(string)e.UserState,        // user data
                e.ProgressPercentage));     // percentage
        }

        /// <summary>
        /// Background work is completed.
        /// </summary>
        /// <param name="sender"></param>
        /// <param name="e"></param>
        void backWorker_RunWorkerCompleted(object sender, RunWorkerCompletedEventArgs e)
        {
            string s;

            if ( e.Error != null )
            {
                s = e.Error.Message;
            }
            else if ( e.Cancelled )
            {
                s = "Cancelled";
            }
            else
            {
                s = "Finished";
            }

            listBox1.Items.Add(s);
        }

    }
}

Build application and see how it works.
0
 

Expert Comment

by:axsaxs
ID: 17881272
In order to avoid multithreading complexity, consider using

Application.DoEvents()

wisely. For instance, if you have a CPU intensive procedure, consider inserting a DoEvents() into it. Your UI will seem more responsive and ready.

Of course, you will deliver much better results with multithreading. But in my experience, a DoEvents well placed will solve you many problems without the multithreading complexity.

0
 
LVL 1

Author Comment

by:VijayDixon
ID: 17888417
Thank u soo much friend

but i hav a problem

Im using visual studio 2005

if i paste this code and run the program

it says an error in the Dispose function???

wat to do??
0
How your wiki can always stay up-to-date

Quip doubles as a “living” wiki and a project management tool that evolves with your organization. As you finish projects in Quip, the work remains, easily accessible to all team members, new and old.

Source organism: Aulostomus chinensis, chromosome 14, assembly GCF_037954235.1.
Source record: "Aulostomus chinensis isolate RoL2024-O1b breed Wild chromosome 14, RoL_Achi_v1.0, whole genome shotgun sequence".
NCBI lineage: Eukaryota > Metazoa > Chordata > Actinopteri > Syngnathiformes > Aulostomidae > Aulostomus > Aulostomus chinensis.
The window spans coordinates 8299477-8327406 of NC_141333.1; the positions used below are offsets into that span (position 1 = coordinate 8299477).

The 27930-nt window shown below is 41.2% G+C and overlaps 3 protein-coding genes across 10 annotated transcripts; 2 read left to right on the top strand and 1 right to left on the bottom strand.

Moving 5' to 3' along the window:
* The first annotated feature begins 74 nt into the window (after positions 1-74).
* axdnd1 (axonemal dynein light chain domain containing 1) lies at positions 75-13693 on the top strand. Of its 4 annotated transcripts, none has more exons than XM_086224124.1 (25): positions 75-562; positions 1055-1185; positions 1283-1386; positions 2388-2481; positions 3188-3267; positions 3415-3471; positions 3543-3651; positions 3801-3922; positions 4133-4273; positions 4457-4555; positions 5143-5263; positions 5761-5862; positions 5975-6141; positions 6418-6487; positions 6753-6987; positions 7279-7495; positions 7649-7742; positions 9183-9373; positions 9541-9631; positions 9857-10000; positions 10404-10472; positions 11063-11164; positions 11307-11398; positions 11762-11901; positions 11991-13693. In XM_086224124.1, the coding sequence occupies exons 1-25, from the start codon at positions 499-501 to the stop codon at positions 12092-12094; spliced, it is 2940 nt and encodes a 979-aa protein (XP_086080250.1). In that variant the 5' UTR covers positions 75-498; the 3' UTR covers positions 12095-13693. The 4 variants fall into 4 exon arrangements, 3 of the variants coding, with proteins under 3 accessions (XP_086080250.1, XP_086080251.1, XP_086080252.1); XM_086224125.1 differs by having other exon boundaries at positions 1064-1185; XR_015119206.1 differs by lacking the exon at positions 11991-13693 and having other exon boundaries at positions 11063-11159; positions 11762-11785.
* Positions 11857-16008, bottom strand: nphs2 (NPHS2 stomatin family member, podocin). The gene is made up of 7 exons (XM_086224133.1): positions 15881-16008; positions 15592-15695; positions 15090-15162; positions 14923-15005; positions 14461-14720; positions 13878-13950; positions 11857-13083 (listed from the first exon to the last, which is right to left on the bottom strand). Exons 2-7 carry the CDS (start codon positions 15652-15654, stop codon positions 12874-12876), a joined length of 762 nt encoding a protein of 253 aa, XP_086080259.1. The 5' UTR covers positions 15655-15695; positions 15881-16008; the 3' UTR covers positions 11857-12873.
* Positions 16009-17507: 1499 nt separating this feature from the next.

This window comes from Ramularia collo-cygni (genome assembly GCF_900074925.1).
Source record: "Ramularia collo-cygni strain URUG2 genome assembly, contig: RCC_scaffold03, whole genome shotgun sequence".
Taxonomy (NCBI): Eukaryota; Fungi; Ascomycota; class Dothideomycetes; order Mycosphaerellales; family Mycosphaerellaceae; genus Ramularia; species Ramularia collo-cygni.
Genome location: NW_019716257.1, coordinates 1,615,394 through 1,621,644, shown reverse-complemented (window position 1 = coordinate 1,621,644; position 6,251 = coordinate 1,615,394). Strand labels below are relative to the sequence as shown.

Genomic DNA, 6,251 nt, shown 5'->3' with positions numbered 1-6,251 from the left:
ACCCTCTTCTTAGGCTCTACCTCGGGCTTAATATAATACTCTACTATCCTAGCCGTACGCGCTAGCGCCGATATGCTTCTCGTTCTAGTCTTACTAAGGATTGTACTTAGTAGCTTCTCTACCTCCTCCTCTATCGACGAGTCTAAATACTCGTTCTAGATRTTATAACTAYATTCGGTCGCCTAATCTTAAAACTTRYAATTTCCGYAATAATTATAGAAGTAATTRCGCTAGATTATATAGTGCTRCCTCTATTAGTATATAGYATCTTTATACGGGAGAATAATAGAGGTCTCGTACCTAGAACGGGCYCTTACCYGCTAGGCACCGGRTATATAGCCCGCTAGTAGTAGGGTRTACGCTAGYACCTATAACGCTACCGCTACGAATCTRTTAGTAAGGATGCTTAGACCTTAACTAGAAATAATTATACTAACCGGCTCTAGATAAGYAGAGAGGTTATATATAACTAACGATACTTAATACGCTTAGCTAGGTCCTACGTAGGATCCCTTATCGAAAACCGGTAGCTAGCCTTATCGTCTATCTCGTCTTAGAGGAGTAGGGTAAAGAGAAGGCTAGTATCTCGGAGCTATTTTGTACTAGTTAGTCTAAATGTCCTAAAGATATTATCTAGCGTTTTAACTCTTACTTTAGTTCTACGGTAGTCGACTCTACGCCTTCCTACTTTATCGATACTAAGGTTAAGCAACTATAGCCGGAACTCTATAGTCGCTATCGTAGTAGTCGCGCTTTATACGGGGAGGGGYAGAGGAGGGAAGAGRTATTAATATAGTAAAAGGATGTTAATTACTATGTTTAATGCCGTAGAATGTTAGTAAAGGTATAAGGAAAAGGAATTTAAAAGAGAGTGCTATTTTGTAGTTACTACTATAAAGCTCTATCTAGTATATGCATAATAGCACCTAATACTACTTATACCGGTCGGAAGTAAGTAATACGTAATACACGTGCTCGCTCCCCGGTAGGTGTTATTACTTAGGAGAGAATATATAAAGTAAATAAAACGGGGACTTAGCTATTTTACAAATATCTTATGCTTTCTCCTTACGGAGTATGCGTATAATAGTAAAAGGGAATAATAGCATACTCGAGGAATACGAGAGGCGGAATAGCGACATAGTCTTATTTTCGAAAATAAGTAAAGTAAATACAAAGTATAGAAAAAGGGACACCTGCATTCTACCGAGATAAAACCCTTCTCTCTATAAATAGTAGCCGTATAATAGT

- Increase transparency
- Onboard new hires faster
- Access from mobile/offline

 
LVL 48

Expert Comment

by:AlexFM
ID: 17888422
This is code from VS 2005. What error exactly?
0
 
LVL 1

Author Comment

by:VijayDixon
ID: 17888585
ok frnd i made that work
but its just filling a list box will i be able to put other controls and will the user be able to interact with those controls when the list box is getting filled

i need to update 1500 records in the background with a thread
and while this is happening
i need to allow the user enter something in the data entry form will that be possible????
0
 
LVL 1

Author Comment

by:VijayDixon
ID: 17888597
what is that backWorker control that i see on the designer window????

is that an user defined control???
0
 
LVL 48

Expert Comment

by:AlexFM
ID: 17888669
You can add other controls to the form and see that it is responsible while thread is running. For example, you can close the program when thread is running. Instead of Listbox you can use any other control, for example, progress bar.
backWorker is instance of BackgroundWorker control. You can see this control in the Toolbox, under Components tag. See also:
http://msdn2.microsoft.com/en-us/system.componentmodel.backgroundworker.aspx
0

Featured Post

How your wiki can always stay up-to-date

Quip doubles as a “living” wiki and a project management tool that evolves with your organization. As you finish projects in Quip, the work remains, easily accessible to all team members, new and old.
- Increase transparency
- Onboard new hires faster
- Access from mobile/offline

Join & Write a Comment

Suggested Solutions

Whether you've completed a degree in computer sciences or you're a self-taught programmer, writing your first lines of code in the real world is always a challenge. Here are some of the most common pitfalls for new programmers.
A short article about problems I had with the new location API and permissions in Marshmallow
Viewers will learn how to properly install Eclipse with the necessary JDK, and will take a look at an introductory Java program. Download Eclipse installation zip file: Extract files from zip file: Download and install JDK 8: Open Eclipse and …
In this seventh video of the Xpdf series, we discuss and demonstrate the PDFfonts utility, which lists all the fonts used in a PDF file. It does this via a command line interface, making it suitable for use in programs, scripts, batch files — any pl…

744 members asked questions and received personalized solutions in the past 7 days.

Join the community of 500,000 technology professionals and ask your questions.

Join & Ask a Question

Need Help in Real-Time?

Connect with top rated Experts

10 Experts available now in Live!

Get 1:1 Help Now